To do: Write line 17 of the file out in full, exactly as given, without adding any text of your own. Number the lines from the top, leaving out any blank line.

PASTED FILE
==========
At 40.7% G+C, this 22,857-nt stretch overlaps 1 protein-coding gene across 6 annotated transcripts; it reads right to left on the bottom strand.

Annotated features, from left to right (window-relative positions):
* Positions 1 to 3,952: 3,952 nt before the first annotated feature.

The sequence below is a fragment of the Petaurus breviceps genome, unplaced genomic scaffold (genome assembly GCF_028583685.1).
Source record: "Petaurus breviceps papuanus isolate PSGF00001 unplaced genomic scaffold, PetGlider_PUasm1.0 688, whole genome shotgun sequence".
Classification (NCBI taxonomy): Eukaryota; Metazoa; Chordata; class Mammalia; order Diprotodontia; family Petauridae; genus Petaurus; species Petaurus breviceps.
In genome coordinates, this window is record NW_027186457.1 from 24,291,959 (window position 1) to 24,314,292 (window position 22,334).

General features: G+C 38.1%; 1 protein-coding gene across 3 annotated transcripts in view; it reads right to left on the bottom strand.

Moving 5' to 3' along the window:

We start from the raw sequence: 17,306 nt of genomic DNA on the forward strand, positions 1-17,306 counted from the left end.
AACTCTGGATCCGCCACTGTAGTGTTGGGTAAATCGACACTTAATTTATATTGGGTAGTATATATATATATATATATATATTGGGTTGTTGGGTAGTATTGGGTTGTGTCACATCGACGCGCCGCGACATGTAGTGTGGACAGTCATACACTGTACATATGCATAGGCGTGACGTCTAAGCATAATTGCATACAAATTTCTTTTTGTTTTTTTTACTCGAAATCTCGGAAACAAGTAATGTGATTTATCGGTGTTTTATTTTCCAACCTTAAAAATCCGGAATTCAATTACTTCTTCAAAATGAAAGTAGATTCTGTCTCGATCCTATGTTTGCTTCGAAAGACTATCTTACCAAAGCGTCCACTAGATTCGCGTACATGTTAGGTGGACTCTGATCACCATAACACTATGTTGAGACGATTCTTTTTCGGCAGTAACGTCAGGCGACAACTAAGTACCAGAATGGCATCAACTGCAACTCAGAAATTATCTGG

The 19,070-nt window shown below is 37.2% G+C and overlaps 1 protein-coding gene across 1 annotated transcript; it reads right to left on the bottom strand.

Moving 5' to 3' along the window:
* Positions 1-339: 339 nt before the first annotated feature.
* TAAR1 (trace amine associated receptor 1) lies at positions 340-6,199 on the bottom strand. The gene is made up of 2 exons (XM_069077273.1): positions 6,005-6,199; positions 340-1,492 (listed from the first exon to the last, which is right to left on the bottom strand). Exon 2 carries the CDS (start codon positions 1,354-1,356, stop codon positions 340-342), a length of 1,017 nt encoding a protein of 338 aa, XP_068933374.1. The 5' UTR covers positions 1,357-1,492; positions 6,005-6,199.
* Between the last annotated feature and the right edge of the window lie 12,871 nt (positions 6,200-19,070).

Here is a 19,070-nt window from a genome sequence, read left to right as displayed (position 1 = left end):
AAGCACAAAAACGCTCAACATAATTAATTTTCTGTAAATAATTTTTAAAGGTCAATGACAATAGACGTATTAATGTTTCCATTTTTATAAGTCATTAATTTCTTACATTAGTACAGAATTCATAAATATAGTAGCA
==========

Here is a 19,070-nt window from a genome sequence, read left to right as displayed (position 1 = left end):